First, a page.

Reviewed by Karl Wenclas
–we need to make a special effort not to think that somehow monotheistic faiths are inherently “superior” and that the movement away from paganism is somehow “progress.” It is not progress. It is not regress either. I am not making any evaluative judgment or asking whether one religious system is better than another and closer to some ultimate truth.
No judgments? Why would someone then pay twenty-eight dollars list price for the book? The subtitle says, “How a Forbidden Religion Swept the World.” Does the book answer the “how”?
THE TRIUMPH OF CHRISTIANITY concludes that, yes, the religion did triumph– but is unwilling to say much beyond that. According to his thorough research (Bart Ehrman is a much-lauded historian; he’s published many books), the obscure sect– begun in his words by “twenty or so illiterate day laborers”– triumphed over hundreds of other cults and sects, and the mighty Roman Empire itself, by using a strategy similar to that of Avon and Amway. Yep folks, that’s it. Have a few friends over while you work your job. Tell them about this neat idea you found out about. And they’ll tell two friends, and they’ll tell. . . .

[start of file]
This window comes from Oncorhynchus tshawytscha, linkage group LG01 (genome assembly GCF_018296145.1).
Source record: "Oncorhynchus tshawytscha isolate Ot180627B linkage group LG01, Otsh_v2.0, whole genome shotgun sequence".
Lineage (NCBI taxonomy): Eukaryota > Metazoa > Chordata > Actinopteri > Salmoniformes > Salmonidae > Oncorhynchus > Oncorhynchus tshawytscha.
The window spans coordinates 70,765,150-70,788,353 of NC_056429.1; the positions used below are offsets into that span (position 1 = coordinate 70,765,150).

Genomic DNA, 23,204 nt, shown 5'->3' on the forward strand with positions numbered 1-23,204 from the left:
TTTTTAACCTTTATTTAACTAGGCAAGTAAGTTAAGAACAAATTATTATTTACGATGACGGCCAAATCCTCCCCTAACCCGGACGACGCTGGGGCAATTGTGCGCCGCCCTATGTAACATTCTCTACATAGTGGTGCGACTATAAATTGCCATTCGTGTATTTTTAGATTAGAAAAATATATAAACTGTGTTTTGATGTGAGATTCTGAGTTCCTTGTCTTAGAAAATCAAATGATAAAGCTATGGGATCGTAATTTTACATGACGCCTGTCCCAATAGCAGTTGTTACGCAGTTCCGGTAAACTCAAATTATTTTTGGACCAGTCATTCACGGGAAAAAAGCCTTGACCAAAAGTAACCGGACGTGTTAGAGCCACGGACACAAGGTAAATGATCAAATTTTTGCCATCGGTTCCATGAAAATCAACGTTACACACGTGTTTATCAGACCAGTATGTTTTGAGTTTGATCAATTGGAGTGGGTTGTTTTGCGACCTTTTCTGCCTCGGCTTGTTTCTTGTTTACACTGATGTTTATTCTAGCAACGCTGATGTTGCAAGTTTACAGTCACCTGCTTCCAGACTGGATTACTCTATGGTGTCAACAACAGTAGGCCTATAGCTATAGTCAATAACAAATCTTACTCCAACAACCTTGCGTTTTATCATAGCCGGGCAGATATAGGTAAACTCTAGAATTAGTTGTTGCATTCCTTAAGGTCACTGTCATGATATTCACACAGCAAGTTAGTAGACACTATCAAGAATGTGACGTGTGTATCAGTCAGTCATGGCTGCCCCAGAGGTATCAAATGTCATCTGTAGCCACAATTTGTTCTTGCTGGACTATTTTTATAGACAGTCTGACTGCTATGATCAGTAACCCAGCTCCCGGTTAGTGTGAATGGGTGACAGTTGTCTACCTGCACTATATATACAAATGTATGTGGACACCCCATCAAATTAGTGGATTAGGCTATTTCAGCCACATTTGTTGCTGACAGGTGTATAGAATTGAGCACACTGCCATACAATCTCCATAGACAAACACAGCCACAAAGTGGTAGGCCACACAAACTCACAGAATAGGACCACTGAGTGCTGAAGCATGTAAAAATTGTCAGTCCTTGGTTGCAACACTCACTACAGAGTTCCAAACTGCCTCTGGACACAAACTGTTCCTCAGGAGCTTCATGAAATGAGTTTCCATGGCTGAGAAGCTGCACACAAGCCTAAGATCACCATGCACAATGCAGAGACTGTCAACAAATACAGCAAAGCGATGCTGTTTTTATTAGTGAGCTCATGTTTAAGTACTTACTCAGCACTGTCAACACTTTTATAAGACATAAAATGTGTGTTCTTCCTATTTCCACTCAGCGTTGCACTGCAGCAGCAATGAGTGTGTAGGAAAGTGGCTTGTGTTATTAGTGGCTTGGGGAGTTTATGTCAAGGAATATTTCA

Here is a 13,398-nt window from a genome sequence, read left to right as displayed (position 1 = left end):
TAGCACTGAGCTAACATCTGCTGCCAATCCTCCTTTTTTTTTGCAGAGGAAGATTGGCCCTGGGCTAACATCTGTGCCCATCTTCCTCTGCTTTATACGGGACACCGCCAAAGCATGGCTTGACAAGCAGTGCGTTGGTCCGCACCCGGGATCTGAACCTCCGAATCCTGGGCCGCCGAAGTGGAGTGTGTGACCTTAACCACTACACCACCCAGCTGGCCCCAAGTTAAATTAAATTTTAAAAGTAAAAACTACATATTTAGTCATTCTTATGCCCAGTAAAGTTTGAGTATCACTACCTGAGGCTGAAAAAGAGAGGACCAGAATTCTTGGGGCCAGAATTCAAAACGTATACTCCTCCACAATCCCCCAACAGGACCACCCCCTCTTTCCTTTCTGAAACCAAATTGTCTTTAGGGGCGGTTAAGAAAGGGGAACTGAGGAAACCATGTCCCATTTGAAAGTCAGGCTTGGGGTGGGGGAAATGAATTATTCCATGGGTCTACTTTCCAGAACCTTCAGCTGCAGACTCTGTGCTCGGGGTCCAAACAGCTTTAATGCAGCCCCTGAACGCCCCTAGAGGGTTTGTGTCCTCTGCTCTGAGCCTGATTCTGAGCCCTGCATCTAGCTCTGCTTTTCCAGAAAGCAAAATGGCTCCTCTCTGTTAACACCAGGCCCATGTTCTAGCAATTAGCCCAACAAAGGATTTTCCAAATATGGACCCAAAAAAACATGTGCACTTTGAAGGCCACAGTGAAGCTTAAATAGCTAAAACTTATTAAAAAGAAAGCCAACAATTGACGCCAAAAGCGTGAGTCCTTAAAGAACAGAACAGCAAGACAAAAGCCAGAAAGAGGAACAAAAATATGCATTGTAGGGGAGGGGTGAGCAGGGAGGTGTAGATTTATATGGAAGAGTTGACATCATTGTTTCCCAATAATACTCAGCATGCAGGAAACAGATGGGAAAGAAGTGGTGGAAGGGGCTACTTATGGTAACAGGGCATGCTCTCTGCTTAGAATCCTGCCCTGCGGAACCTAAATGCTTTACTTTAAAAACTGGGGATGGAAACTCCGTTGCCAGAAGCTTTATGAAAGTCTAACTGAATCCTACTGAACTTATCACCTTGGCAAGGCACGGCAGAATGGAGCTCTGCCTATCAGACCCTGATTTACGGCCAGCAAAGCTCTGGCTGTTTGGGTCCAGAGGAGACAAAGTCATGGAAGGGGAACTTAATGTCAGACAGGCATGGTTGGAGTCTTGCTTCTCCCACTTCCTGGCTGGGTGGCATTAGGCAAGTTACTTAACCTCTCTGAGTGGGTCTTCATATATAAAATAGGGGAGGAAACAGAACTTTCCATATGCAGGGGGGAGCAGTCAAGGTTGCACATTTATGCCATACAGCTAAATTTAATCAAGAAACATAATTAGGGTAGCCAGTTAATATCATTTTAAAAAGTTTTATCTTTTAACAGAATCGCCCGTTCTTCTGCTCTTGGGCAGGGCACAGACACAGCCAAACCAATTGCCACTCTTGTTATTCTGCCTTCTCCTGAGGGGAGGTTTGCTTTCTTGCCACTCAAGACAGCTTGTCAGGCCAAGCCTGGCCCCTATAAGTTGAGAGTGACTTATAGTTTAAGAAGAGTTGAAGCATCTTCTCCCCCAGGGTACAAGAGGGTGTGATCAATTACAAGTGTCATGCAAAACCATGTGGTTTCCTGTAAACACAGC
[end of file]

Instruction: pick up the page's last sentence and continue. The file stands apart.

Well, maybe. Or not.
The chief question the book raised for me is why Bart D. Ehrman hedges his bets. A severe avoidance of risk. A Simon & Schuster marketing person must have come up with the hyperbolic subtitle. My question is how intently a Simon & Schuster editor was looking over Ehrman’s shoulder tamping the emotion down. “Can’t offend anybody, you know. Not even pagans. They might be a vocal interest group– they have a good turnout on Halloween, anyway. All those werewolf movies! Nope. Too risky. Be careful.”
I was hoping for more. Ehrman scarcely mentions the Resurrection. Might that have been important? Transformative?
The Gospels? Did their words, depictions, narrative, drama, light a fire under people? Hardly touched on.
(“Resurrection of Lazarus” by Leon Bonnat.)
Missing for the most part is the element of fanatical belief.
As for himself, Bart Ehrman indicates he kinda once believed, but now he kinda really doesn’t. But he can’t be sure.
Why does this matter to me?
I have an interest in cultural movements. (My focus has been on arts movements.) I’ve studied them assiduously, looking for clues. I can testify from experience they’re not sustained by the timid, the weak willed. By hobbyists or dabblers. They can be put through only by fearless 100% committed balls-to-the-wall individuals willing to face anything in pursuit of their cause. Anything— from prison to lions to upside-down crucifixion. Such movements require irrational passion– passion nowhere to be found in the careful pages of this book.
(“The Crucifixion of Peter” by Lorenzo Veneziano.)
Like most other things in today’s culture, Bart D. Ehrman’s Triumph of Christianity is thin gruel.
(“Resurrection” by Sebastiano Ricci.)